So what a newspaper wants is a huge subscriber base, because you can charge a higher premium on ads if you have subscribers who are engaged with your brand than you can for random pickups at news-stands.

You might be able to accomplish the same by having a $4/month subscription and a $0.25 news stand copy, but to really blow your subscription numbers to the stratosphere, you need to go free.

The idea is that the print edition will probably *cost you money,* but that it will be made up for by your web offerings.

The theory is not fully baked, of course, and I don’t have access to the real numbers from any newspaper, so you could be right.

3 Ben A 07.03.08 at 8:49 pm

In all fairness, I also don’t know enough about the numbers to make any well supported claims, but it seems like if a paper just gives away subscriptions, the circulation will not just be inflated, but artificially inflated.

If a reader is willing to pay $15 a month for a subscription, I’d guess there’s a pretty high likelihood that he or she is actually reading the paper (if not, why drop the money on a subscription?). But if a subscriber doesn’t have to pay a dime, it seems to me that there’d be a whole bunch of them who might never read past the front page. Advertisers may find the high circulation attractive, but how could they not question the value of those impressions?

(To make my point clearer, consider this ridiculous example: Suppose a magazine charges $1,000 per year for a subscription. Sure, the readership would be teeny, but any subscriber paying that much would be darn sure to read every issue. To an advertiser, each of those subscribers would be worth quite a bit, as it’s almost certain that he or she would actually see an ad.)

It seems to me like you’re trying to do too many things with the print edition. You want it to be a marketing tool for the online product and a metric for advertising prices? Let’s go back to what you said in your last comment:

“The pricing is meant to encourage the behavior you want, in this case, you want subscribers far more than you want random news stand purchases.”

Do you? I agree that if the primary goal is making advertising revenue from the print product, subscriptions are the way to go. But I understood the thrust of your original post to be that driving new traffic to your online product is the desired behavior. If that’s the case, and if the print product is intended to market the online newspaper, then encouraging non-readers to pick up the paper for the first time seems way more desirable to me.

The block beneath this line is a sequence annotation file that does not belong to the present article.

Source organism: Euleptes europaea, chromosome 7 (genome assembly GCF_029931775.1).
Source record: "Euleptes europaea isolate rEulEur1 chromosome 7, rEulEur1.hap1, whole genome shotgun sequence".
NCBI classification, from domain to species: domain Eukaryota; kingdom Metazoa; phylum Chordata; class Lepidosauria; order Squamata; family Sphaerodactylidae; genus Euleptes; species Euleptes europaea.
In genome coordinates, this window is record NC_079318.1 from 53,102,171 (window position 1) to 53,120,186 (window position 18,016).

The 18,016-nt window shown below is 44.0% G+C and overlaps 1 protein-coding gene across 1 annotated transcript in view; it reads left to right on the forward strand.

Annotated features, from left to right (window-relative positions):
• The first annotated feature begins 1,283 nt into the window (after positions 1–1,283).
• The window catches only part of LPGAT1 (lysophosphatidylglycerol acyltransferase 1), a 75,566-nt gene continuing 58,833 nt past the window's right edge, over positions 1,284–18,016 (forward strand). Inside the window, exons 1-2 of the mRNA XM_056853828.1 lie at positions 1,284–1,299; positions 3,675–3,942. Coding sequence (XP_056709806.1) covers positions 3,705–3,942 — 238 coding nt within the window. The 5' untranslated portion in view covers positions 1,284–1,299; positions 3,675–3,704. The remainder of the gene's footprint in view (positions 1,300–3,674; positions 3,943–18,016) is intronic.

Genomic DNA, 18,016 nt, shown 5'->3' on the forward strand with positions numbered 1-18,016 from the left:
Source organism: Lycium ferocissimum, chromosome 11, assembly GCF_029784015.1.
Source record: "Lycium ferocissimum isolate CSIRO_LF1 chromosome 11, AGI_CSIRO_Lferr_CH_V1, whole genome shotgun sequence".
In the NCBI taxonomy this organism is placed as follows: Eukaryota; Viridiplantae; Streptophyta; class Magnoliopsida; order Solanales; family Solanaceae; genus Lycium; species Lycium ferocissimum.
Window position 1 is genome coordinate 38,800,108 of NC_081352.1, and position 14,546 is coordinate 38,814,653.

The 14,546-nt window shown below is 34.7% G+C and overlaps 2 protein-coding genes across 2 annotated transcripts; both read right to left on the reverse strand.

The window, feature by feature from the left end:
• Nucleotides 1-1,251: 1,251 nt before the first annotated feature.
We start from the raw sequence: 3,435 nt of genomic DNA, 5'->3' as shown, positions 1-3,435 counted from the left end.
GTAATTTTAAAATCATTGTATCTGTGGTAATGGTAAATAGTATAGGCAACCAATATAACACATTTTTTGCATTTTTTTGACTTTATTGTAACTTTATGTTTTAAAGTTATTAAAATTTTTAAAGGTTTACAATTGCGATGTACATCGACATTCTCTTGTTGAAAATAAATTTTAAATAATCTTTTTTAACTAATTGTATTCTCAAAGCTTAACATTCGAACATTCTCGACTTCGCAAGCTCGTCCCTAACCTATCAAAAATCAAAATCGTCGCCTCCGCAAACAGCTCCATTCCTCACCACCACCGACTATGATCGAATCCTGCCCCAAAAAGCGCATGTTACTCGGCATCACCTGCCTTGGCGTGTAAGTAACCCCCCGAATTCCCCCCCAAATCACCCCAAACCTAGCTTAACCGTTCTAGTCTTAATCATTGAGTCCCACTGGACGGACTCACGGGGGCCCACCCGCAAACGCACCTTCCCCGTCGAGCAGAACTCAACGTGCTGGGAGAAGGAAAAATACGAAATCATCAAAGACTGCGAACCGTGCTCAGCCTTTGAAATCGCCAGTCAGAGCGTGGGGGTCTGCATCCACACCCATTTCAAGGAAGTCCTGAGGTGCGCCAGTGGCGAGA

4 Jason Preston 07.03.08 at 9:11 pm

You’ve got two points going there. I’m going to see if I can deal with both of them.

The point of making the subscription free primarily is to use the print edition as a marketing tool for the online product. A secondary effect is that you’ll have a larger circulation and can therefore charge more for your ads.

And for the record, I’m talking about newspapers, I would not recommend this model for magazines.

The price of an issue is a surprisingly poor metric for the efficacy of an ad inside the paper. To go with your example, there’s no guarantee that the couple hundred people paying $1000 an issue will pay attention to my ad even if they do read every issue.

If I buy an ad that goes out in 600,000 papers and the yield is 30%, that means I reached 180,000 people. If I advertise in a periodical with 300 subscribers and I get an unrealistic 100% yield, only 300 people see it. As an advertiser in print, scale is what I’m after, and 180,000 eyeballs are worth more than 300 except in certain highly targeted cases.

So while you’re right that there’s no guarantee that non-paying subscribers will read the paper cover to cover, I think it’s likely that a combination of extra subscribers and increased ad pages will have a net positive effect on print ad revenue, which is the secondary goal.

The primary goal is to advertise the web site. And this seems like a no-brainer to me. The more people who see your brand (you’re certainly aware that you’re receiving the paper, even if you’re not reading it), the better. Treat it like a direct mail campaign.

Companies send hundreds of thousands of unsolicited flyers through the mail all the time, because it actually works. The newspaper is in the unique position to use their OLD product (the print paper) to have a massively-scaled, almost completely subsidized, totally opt-in and ongoing direct mail ad campaign for their NEW product: the online news destination.

In summary:

So you’re absolutely right: the subscription count will be artificially inflated – that is the point. An artificially high subscription count means you’re intentionally trying to put your marketing materials (the print product) into the hands of as many people as possible.

So by making the subscription free you are encouraging non-readers to pick it up for the first time (at my doorstep for free every morning? why not?) while also getting to establish a relationship with them, an opportunity that is markedly absent in the news stand transaction.